NEW YORK – A key gauge of future U.S. economic activity declined 0.5 percent last month, as the Sept. 11 terrorist attacks in New York and Washington weakened an already troubled economy.
The New York-based Conference Board said Monday its Index of Leading Economic Indicators fell to 109.2 in September, following a revised 0.1 drop in August.
The decrease in the September index is the largest one-month decline since January 1996, the board said, though was in line with analysts' expectations.
``The two-month decline in the index suggests that the already-weak economy is likely to remain weak into next year,'' said Conference Board economist Ken Goldstein.
He said the slide in the index reflects a significant slowdown in the manufacturing and services sectors.
``Economic demand has slowed sharply,'' said Goldstein, adding that this will likely be reflected in a decline in the numbers of manufacturers' new orders and housing permits in the next few months.
The index indicates where the overall U.S. economy is headed in the next three to six months. It stood at 100 in 1996, its base year.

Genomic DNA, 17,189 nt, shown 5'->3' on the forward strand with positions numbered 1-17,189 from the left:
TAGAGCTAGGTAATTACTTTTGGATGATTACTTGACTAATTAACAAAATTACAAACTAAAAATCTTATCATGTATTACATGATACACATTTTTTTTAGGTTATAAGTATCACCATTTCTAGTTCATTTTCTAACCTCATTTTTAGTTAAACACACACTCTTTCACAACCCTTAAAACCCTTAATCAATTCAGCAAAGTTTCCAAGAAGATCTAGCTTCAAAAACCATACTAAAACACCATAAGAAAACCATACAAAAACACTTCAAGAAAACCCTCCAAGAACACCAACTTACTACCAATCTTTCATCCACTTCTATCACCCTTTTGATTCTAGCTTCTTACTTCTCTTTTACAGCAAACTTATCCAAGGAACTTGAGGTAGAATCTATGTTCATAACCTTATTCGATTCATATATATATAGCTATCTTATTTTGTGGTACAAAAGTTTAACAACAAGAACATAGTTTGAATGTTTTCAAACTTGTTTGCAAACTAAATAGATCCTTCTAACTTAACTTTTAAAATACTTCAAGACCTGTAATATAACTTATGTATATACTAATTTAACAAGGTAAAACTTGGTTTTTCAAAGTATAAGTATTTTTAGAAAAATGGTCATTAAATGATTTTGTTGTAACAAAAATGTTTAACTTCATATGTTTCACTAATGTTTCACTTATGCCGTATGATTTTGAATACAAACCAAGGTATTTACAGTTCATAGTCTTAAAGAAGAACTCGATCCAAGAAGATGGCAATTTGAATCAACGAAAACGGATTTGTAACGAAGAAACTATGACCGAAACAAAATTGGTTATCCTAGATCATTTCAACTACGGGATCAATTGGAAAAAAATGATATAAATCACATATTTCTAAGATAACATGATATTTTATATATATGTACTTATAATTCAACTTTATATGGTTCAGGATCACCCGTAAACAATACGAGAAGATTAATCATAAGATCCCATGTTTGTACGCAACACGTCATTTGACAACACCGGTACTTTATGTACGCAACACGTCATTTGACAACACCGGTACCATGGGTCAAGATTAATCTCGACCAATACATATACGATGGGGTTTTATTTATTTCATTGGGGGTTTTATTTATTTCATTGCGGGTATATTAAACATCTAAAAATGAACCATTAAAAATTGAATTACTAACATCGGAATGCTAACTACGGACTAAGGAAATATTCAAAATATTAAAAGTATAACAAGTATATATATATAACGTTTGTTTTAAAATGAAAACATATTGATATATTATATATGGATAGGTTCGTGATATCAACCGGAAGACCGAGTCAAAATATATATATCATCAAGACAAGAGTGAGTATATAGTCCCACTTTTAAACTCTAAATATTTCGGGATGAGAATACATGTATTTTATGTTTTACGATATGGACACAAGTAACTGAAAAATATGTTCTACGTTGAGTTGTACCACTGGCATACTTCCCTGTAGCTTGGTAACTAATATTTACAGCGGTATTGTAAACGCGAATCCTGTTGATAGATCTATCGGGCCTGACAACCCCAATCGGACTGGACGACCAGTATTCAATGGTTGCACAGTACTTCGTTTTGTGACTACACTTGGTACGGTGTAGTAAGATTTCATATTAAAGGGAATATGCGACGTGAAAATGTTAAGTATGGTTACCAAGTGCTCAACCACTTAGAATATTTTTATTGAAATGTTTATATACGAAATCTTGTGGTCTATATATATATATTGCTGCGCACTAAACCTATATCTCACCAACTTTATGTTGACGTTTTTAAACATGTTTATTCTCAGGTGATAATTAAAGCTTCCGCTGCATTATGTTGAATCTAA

The markets were higher shortly after the release of the Monday morning report, with the Dow Jones industrial average up 40 points to 9,244 and the Nasdaq composite index up 17 points to 1,688.
The economy has been struggling for several months prior to the Sept. 11 attacks. Many economists have said they believe that a recession is unavoidable with the new uncertainties raised by the disaster.
The Federal Reserve bank has cut a key interest rates nine times this year in an effort to shore up the economy, actions lauded by the Conference Board.
``Without the aggressive expansionary policy adopted by the Federal Reserve ... this drop would have been much deeper,'' it said in a statement accompanying the report.
The board said six of the 10 components of the leading index decreased in September: stock prices, average weekly initial claims for unemployment insurance, index of consumer expectations, average weekly manufacturing hours, building permits and manufacturers' new orders for nondefense capital goods.
Money supply and interest rate spread were the only components that rose, while vendor performance and manufacturers' new orders for consumer goods and materials held steady for the month.
The coincident index, which measures current economic activity, fell 0.1 percent from a revised August number to 116.6 in September. The index of lagging indicators, which reflects changes that have already occurred, slipped 0.2 percent in September to 104.
The Conference Board is a nonprofit research and business group, with more than 2,700 corporate and other members around the world.